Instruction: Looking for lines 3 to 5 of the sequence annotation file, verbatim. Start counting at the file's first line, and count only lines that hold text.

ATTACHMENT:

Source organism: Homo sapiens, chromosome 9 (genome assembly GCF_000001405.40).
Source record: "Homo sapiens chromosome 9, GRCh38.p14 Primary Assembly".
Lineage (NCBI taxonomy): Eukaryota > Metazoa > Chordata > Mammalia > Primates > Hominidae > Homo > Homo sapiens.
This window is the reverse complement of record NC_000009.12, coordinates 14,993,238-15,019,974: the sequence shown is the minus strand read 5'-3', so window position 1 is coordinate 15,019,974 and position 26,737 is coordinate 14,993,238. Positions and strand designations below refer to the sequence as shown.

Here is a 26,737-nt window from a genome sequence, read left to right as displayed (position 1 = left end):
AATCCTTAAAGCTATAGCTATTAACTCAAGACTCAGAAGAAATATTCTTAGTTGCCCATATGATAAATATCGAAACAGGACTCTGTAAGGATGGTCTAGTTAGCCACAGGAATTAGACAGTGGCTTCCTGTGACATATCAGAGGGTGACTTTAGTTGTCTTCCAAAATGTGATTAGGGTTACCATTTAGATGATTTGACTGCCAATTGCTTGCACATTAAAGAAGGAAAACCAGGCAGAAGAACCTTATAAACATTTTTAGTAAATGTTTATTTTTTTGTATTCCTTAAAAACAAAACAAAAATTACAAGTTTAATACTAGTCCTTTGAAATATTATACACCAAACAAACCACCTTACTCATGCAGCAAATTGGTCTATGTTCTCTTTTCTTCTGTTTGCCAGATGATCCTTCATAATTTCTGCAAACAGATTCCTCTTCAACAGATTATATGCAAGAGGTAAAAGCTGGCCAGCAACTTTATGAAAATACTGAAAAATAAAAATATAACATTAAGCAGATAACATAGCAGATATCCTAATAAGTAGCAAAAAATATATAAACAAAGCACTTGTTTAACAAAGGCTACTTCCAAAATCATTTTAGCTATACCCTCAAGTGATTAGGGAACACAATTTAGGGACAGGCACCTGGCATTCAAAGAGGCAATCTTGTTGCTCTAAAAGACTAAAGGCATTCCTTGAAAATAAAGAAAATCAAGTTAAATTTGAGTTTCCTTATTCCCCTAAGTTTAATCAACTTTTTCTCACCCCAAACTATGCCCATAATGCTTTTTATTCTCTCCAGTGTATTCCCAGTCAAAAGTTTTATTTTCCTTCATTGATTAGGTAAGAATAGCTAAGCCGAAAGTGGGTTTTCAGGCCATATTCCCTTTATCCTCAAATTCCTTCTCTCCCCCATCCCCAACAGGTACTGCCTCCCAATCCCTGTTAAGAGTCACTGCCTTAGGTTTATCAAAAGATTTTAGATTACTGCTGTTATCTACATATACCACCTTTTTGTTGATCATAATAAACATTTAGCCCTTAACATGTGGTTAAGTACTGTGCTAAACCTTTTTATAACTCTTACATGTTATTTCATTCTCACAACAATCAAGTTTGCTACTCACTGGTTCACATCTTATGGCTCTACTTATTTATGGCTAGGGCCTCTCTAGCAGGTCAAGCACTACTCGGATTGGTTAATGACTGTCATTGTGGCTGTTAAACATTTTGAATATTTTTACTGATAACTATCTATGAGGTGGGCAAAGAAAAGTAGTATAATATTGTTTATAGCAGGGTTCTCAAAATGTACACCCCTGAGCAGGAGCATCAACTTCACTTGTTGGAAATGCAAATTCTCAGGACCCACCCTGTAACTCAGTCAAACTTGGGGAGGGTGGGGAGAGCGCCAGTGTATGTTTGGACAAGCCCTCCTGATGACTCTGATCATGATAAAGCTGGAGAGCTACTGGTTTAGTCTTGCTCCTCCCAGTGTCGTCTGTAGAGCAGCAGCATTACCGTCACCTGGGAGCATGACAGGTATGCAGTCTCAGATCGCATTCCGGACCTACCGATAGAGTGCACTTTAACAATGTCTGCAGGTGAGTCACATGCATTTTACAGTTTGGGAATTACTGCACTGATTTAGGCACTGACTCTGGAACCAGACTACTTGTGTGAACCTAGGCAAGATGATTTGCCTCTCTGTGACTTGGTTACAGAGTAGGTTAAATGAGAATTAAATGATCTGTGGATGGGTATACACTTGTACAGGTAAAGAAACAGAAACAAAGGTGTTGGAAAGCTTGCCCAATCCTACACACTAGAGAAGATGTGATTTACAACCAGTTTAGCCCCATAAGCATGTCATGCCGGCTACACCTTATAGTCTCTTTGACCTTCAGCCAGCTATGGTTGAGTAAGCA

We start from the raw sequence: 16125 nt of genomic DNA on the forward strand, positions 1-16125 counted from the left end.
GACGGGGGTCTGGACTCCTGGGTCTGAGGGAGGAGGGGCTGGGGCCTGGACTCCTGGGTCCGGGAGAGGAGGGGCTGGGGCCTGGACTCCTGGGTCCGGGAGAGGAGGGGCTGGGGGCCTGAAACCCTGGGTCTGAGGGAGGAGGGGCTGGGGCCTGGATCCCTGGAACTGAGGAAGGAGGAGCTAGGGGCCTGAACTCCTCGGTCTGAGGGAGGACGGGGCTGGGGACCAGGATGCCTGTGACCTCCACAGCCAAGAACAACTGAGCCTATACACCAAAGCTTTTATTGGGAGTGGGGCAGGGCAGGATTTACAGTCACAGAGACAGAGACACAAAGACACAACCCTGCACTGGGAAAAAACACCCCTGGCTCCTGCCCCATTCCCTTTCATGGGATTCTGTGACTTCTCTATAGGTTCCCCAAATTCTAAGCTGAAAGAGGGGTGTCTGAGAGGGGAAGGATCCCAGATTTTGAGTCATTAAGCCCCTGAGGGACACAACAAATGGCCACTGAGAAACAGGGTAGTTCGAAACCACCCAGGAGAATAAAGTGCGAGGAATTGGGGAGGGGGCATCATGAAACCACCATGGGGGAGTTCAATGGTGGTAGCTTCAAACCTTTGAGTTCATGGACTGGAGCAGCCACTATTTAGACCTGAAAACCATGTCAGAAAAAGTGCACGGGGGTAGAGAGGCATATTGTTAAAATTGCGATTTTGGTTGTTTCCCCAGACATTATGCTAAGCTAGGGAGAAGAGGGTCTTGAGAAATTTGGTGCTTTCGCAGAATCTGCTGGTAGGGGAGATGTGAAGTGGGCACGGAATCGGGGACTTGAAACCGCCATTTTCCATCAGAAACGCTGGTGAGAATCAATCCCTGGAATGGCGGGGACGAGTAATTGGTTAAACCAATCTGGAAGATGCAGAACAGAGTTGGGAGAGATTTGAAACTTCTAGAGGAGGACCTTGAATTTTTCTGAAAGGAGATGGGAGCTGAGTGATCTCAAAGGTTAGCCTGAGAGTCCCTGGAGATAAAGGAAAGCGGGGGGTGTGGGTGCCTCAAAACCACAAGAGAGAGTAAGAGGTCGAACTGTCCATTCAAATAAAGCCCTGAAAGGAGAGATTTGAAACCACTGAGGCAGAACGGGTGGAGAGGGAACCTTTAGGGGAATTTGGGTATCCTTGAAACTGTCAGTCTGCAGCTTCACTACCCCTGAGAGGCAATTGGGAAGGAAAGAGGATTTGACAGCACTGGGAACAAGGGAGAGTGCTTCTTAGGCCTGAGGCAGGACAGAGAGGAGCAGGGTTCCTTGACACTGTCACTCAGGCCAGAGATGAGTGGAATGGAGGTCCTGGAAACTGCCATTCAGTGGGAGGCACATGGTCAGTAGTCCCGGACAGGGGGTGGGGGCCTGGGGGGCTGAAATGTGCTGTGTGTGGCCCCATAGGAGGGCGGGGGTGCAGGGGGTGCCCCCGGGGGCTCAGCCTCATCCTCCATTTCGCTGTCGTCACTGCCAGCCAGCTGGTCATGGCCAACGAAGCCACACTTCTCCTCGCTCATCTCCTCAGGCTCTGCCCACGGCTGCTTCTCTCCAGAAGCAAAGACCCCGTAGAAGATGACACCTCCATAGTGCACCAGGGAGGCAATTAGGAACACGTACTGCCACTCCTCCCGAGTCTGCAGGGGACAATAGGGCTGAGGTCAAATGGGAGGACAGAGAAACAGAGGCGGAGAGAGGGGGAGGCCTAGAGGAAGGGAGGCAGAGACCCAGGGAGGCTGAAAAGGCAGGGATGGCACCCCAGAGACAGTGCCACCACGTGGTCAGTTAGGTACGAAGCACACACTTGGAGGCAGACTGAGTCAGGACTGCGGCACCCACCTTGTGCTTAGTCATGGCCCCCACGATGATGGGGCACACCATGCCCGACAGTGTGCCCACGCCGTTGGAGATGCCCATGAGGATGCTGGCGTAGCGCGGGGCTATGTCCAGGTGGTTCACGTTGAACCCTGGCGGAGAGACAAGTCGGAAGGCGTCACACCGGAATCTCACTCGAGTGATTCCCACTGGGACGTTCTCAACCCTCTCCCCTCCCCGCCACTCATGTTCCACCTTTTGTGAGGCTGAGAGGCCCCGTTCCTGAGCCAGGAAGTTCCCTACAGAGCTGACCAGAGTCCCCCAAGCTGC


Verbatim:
Lineage (NCBI taxonomy): Eukaryota > Metazoa > Chordata > Mammalia > Primates > Hominidae > Homo > Homo sapiens.
This window is the reverse complement of record NC_000009.12, coordinates 14,993,238-15,019,974: the sequence shown is the minus strand read 5'-3', so window position 1 is coordinate 15,019,974 and position 26,737 is coordinate 14,993,238. Positions and strand designations below refer to the sequence as shown.

Here is a 26,737-nt window from a genome sequence, read left to right as displayed (position 1 = left end):